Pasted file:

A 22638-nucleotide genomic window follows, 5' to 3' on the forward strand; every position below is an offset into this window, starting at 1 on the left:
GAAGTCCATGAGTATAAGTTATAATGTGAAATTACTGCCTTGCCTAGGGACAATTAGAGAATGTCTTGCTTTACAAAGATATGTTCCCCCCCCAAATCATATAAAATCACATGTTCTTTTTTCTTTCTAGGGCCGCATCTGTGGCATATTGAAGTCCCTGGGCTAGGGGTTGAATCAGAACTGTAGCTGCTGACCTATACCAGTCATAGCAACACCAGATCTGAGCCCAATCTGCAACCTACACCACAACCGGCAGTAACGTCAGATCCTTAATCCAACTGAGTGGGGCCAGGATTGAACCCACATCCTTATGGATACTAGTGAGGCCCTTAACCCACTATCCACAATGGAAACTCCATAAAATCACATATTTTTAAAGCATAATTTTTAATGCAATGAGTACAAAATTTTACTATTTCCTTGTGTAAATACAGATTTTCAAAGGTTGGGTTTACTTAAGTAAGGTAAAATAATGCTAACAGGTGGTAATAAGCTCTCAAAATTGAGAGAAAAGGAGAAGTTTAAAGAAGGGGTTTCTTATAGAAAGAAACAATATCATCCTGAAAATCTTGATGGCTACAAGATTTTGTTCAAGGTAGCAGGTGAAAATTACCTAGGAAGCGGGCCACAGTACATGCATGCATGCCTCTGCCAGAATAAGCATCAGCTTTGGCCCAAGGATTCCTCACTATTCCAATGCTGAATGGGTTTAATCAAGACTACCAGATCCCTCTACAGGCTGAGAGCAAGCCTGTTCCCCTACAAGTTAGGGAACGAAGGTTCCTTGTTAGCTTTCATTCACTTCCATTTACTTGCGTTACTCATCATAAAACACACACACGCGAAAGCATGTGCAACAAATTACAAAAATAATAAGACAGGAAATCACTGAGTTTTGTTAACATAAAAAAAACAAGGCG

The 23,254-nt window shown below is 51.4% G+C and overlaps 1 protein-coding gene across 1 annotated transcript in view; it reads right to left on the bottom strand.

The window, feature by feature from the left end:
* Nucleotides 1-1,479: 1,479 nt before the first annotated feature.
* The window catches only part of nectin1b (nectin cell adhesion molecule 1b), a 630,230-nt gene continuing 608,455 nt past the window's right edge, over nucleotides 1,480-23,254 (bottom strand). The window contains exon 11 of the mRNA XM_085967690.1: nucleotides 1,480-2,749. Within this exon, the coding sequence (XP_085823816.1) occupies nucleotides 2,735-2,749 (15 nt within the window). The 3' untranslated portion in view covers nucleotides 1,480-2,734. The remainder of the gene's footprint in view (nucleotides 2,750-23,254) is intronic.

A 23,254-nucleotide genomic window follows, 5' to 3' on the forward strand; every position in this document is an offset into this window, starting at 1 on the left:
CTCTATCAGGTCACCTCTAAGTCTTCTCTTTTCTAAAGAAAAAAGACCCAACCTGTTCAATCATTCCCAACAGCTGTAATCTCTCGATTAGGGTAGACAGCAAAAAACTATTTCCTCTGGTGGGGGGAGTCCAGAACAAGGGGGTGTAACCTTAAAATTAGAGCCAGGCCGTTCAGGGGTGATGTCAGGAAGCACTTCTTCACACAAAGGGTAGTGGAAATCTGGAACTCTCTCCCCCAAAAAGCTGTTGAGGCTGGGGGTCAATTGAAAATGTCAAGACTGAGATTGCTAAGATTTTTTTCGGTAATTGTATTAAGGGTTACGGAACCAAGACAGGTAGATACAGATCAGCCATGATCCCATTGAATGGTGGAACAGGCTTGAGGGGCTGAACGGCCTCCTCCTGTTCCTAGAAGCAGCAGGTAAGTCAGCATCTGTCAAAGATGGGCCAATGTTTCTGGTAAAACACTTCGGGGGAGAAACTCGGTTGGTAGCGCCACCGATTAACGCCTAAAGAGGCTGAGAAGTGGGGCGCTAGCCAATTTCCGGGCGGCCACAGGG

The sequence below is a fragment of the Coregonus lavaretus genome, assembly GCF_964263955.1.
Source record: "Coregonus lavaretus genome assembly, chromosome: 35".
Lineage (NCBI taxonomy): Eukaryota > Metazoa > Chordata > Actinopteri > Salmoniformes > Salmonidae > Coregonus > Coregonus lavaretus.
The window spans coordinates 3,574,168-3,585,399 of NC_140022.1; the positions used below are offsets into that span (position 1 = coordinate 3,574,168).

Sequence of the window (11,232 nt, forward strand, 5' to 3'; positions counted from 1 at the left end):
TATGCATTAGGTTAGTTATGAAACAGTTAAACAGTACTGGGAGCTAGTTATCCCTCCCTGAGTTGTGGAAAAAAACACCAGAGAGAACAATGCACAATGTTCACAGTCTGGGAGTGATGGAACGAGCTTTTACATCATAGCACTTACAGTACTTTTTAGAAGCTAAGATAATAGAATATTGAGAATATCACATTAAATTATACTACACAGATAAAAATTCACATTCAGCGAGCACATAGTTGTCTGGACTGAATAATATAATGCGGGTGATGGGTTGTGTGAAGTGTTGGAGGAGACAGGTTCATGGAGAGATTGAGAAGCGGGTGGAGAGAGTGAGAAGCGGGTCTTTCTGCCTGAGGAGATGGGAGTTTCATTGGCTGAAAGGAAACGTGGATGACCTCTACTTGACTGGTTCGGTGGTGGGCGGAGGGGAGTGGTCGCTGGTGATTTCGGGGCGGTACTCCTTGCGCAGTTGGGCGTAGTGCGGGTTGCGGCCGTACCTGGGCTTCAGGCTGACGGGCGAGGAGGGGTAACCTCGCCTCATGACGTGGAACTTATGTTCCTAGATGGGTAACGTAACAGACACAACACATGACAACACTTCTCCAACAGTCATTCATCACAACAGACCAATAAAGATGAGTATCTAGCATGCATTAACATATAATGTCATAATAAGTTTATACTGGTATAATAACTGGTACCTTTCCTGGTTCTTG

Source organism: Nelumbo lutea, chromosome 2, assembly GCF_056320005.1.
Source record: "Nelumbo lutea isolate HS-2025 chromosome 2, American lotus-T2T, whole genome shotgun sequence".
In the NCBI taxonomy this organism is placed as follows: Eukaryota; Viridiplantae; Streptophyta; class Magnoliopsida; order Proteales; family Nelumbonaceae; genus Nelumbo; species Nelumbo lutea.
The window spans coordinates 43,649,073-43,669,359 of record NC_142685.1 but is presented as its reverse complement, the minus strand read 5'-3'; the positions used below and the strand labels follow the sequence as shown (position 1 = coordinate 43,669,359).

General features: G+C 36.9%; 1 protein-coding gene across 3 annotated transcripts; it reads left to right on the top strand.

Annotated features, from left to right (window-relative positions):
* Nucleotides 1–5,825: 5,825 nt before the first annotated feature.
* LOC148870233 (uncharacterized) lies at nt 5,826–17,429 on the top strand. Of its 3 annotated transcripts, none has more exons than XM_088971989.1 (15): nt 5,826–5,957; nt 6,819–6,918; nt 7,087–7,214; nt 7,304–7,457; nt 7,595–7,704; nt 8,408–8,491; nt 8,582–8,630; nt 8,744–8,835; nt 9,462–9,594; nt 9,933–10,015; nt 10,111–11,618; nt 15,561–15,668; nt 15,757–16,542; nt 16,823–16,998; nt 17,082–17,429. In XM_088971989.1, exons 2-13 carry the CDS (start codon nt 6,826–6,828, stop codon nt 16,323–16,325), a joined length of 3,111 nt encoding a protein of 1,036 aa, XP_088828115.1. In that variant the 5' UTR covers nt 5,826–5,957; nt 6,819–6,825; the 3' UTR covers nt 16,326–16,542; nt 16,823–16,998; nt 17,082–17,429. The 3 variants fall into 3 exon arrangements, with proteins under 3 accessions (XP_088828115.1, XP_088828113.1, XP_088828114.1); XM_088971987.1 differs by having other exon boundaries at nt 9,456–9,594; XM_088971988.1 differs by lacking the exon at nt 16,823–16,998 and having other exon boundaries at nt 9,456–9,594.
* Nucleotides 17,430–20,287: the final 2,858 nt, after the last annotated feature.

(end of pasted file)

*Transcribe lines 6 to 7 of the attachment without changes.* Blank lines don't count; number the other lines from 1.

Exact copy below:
* The window catches only part of nectin1b (nectin cell adhesion molecule 1b), a 630,230-nt gene continuing 608,455 nt past the window's right edge, over nucleotides 1,480-23,254 (bottom strand). The window contains exon 11 of the mRNA XM_085967690.1: nucleotides 1,480-2,749. Within this exon, the coding sequence (XP_085823816.1) occupies nucleotides 2,735-2,749 (15 nt within the window). The 3' untranslated portion in view covers nucleotides 1,480-2,734. The remainder of the gene's footprint in view (nucleotides 2,750-23,254) is intronic.

A 23,254-nucleotide genomic window follows, 5' to 3' on the forward strand; every position in this document is an offset into this window, starting at 1 on the left: